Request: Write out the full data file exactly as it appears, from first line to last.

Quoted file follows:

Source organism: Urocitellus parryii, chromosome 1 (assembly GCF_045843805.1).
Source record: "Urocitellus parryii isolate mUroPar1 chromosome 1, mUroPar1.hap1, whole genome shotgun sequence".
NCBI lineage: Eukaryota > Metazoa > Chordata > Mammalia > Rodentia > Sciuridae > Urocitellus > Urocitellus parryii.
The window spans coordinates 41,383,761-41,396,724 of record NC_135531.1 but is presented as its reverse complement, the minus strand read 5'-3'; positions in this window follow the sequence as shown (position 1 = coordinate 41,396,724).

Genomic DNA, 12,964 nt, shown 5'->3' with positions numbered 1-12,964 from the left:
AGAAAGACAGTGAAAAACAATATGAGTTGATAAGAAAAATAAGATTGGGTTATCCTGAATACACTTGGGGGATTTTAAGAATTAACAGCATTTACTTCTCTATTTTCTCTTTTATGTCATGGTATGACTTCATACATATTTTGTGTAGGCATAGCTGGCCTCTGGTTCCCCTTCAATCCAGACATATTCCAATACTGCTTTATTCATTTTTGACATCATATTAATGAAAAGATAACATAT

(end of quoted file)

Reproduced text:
Source organism: Urocitellus parryii, chromosome 1 (assembly GCF_045843805.1).
Source record: "Urocitellus parryii isolate mUroPar1 chromosome 1, mUroPar1.hap1, whole genome shotgun sequence".
NCBI lineage: Eukaryota > Metazoa > Chordata > Mammalia > Rodentia > Sciuridae > Urocitellus > Urocitellus parryii.
The window spans coordinates 41,383,761-41,396,724 of record NC_135531.1 but is presented as its reverse complement, the minus strand read 5'-3'; positions in this window follow the sequence as shown (position 1 = coordinate 41,396,724).

Genomic DNA, 12,964 nt, shown 5'->3' with positions numbered 1-12,964 from the left:
AGAAAGACAGTGAAAAACAATATGAGTTGATAAGAAAAATAAGATTGGGTTATCCTGAATACACTTGGGGGATTTTAAGAATTAACAGCATTTACTTCTCTATTTTCTCTTTTATGTCATGGTATGACTTCATACATATTTTGTGTAGGCATAGCTGGCCTCTGGTTCCCCTTCAATCCAGACATATTCCAATACTGCTTTATTCATTTTTGACATCATATTAATGAAAAGATAACATAT